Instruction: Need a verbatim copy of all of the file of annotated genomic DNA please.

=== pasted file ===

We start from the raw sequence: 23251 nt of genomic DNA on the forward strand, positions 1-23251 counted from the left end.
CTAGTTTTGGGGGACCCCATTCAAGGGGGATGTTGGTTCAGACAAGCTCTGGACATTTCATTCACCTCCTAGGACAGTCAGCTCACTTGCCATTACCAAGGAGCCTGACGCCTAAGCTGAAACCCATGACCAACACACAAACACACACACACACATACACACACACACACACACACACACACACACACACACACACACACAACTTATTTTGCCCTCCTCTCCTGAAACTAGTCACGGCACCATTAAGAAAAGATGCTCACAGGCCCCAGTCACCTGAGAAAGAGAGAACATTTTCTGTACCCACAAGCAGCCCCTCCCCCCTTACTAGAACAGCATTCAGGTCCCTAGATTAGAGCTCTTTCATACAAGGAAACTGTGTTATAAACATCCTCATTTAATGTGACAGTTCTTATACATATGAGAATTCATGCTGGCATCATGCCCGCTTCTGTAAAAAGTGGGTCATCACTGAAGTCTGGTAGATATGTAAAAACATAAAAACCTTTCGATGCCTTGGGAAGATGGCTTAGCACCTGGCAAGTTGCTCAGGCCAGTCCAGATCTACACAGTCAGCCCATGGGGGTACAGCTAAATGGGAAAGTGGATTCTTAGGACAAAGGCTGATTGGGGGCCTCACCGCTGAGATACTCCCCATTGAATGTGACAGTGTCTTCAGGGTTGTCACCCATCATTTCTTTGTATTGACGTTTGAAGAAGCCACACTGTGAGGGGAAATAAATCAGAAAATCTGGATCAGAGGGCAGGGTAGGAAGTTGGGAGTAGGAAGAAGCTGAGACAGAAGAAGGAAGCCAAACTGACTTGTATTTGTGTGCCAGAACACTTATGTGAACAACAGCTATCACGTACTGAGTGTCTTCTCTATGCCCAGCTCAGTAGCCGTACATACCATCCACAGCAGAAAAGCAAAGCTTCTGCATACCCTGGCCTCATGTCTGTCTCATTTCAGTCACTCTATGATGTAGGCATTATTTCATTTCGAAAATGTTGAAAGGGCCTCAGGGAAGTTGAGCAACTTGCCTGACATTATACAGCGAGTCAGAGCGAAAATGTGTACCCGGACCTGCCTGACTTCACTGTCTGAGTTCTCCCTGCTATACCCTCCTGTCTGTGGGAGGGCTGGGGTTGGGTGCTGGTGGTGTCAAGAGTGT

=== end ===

We start from the raw sequence: 23251 nt of genomic DNA on the forward strand, positions 1-23251 counted from the left end.
CTAGTTTTGGGGGACCCCATTCAAGGGGGATGTTGGTTCAGACAAGCTCTGGACATTTCATTCACCTCCTAGGACAGTCAGCTCACTTGCCATTACCAAGGAGCCTGACGCCTAAGCTGAAACCCATGACCAACACACAAACACACACACACACATACACACACACACACACACACACACACACACACACACACACACACAACTTATTTTGCCCTCCTCTCCTGAAACTAGTCACGGCACCATTAAGAAAAGATGCTCACAGGCCCCAGTCACCTGAGAAAGAGAGAACATTTTCTGTACCCACAAGCAGCCCCTCCCCCCTTACTAGAACAGCATTCAGGTCCCTAGATTAGAGCTCTTTCATACAAGGAAACTGTGTTATAAACATCCTCATTTAATGTGACAGTTCTTATACATATGAGAATTCATGCTGGCATCATGCCCGCTTCTGTAAAAAGTGGGTCATCACTGAAGTCTGGTAGATATGTAAAAACATAAAAACCTTTCGATGCCTTGGGAAGATGGCTTAGCACCTGGCAAGTTGCTCAGGCCAGTCCAGATCTACACAGTCAGCCCATGGGGGTACAGCTAAATGGGAAAGTGGATTCTTAGGACAAAGGCTGATTGGGGGCCTCACCGCTGAGATACTCCCCATTGAATGTGACAGTGTCTTCAGGGTTGTCACCCATCATTTCTTTGTATTGACGTTTGAAGAAGCCACACTGTGAGGGGAAATAAATCAGAAAATCTGGATCAGAGGGCAGGGTAGGAAGTTGGGAGTAGGAAGAAGCTGAGACAGAAGAAGGAAGCCAAACTGACTTGTATTTGTGTGCCAGAACACTTATGTGAACAACAGCTATCACGTACTGAGTGTCTTCTCTATGCCCAGCTCAGTAGCCGTACATACCATCCACAGCAGAAAAGCAAAGCTTCTGCATACCCTGGCCTCATGTCTGTCTCATTTCAGTCACTCTATGATGTAGGCATTATTTCATTTCGAAAATGTTGAAAGGGCCTCAGGGAAGTTGAGCAACTTGCCTGACATTATACAGCGAGTCAGAGCGAAAATGTGTACCCGGACCTGCCTGACTTCACTGTCTGAGTTCTCCCTGCTATACCCTCCTGTCTGTGGGAGGGCTGGGGTTGGGTGCTGGTGGTGTCAAGAGTGT